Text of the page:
NASHVILLE, Tenn. (WKRN) — It looms large over the city, watching, protecting. With more than 30 floors, a glass atrium and its own winter garden, the tallest building in Nashville boasts more than 600 feet tall. It’s featured on the state of Tennessee driver’s license.
It has an official name, but everyone in Nashville knows it by its unofficial nickname: The Batman Building.
Home of the Tennessee headquarters for AT&T, the building, known also as the Bat Building or the Bat Tower, has been the iconic piece of the Nashville skyline for 30 years.
“It was an immediate hit on the Nashville skyline and still is today,” local historian David S. Ewing told News 2.
Construction on the tower began in 1992 and was completed two years later, in September of 1994. The purpose at the time, Ewing said, was to consolidate multiple smaller offices for the South Central Bell company into one workspace.
“South Central Bell had a very large presence in Tennessee. Their main office in the state of Tennessee was in Nashville; they had a lot of smaller offices around the city, and they consolidated those all into downtown in a very tall building to put everyone in one space—about 1,800 workers,” he said.
The nickname comes from the building’s resemblance to the DC Comics caped crusader Batman.
“If you look at [news] coverage at the time when the Batman building opened in 1994, everybody saw this iconic image of Batman. Even months before the building opened, on the front page of The Tennessean, there was an image of the building and an image of Batman side by side that said, ‘Holy High Rise!’” Ewing said.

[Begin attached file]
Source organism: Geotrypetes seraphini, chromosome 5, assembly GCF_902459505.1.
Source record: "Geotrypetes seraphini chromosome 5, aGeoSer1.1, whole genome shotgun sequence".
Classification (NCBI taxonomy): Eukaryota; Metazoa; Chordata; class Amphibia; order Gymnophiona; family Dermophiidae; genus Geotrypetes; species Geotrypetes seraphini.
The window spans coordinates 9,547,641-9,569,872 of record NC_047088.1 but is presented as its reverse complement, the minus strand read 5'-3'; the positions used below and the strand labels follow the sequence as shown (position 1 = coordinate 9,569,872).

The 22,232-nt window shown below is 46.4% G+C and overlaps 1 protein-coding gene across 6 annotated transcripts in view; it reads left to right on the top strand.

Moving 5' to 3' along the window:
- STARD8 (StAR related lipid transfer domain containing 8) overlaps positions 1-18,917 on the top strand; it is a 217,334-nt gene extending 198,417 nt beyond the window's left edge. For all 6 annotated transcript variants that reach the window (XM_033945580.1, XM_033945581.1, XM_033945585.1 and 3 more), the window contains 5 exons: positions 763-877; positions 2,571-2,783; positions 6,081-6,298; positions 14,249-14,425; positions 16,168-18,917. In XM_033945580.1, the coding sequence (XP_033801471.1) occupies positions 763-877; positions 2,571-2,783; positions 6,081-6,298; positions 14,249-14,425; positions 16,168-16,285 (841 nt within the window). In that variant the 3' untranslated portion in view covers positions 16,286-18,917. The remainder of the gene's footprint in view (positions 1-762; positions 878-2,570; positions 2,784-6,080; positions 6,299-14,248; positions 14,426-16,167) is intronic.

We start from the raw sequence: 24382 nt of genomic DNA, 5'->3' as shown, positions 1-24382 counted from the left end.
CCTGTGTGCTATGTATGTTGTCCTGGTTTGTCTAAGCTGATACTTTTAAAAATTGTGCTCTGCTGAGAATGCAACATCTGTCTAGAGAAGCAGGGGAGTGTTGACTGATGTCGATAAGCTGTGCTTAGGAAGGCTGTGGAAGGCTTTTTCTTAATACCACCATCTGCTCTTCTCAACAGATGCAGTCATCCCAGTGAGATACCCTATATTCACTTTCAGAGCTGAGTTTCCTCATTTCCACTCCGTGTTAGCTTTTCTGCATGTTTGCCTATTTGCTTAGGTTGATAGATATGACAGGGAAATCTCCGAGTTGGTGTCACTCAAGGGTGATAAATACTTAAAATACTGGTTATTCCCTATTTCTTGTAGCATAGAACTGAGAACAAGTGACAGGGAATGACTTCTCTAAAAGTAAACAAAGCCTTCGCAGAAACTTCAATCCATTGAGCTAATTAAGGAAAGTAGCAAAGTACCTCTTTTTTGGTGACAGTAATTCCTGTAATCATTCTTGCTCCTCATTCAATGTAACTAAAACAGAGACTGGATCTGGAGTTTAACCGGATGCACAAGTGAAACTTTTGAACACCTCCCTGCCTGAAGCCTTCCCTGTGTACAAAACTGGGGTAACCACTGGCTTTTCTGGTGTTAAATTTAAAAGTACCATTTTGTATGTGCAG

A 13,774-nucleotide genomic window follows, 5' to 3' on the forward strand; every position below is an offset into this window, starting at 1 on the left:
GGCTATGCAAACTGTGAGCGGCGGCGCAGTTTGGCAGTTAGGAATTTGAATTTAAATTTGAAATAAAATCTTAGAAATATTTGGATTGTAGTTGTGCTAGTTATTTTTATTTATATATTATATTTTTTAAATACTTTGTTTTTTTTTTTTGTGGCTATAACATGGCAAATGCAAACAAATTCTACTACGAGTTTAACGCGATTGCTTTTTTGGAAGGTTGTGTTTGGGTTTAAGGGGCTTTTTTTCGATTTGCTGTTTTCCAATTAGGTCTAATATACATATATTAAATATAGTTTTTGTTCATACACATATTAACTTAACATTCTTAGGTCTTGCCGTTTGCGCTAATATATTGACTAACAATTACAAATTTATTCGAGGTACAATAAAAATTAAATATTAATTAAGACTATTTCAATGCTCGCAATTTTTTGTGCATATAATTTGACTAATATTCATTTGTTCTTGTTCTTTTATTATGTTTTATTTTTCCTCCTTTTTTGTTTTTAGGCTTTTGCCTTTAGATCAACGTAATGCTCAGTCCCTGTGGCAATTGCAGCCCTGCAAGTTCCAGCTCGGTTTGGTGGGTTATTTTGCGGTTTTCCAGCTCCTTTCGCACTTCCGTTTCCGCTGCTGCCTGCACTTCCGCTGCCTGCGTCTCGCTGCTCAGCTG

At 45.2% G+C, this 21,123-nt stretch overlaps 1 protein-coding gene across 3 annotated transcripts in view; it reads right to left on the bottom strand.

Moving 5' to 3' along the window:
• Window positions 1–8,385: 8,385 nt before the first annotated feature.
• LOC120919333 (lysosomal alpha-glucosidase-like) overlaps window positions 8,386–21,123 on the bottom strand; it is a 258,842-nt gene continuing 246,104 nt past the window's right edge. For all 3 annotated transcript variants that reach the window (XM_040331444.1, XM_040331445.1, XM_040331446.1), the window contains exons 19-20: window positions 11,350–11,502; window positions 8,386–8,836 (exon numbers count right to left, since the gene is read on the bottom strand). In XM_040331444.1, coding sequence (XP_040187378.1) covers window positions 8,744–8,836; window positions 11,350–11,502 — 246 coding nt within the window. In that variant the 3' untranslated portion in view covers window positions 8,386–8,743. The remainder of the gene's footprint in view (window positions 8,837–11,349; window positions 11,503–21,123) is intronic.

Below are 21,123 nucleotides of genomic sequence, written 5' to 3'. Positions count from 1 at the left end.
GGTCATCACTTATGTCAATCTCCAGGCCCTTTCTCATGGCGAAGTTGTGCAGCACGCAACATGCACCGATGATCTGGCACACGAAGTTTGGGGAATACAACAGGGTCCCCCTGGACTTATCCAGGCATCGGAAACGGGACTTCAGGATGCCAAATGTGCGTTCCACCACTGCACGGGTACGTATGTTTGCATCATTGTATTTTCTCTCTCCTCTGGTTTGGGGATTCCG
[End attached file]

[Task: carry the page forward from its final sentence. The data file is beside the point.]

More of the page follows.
The imagery, while iconic, was entirely accidental, according to AT&T Tennessee President Joelle Phillips.
“That’s a reflection of good old Middle Tennessee people calling things what they thought,” she told News 2. “I think it was just kind of a natural thing.”
Neither the company nor the architects sought out to create a building using that specific type of imagery, but the resemblance was unmistakable.
“When the Batman building opened in 1994, a reporter asked DC Comics, the publisher of Batman comic books, about it, and they were flattered that Nashville would do a building that looked like Batman,” Ewing said. “The person suggested that they build a smaller building after Robin with an R and a circle on it.”
According to Phillips, locals had to assure members of Warner Media, who at one time was part of the same company as AT&T and protected the name and image of Batman products, that the name was an organic creation and not meant to infringe on anyone’s intellectual property rights.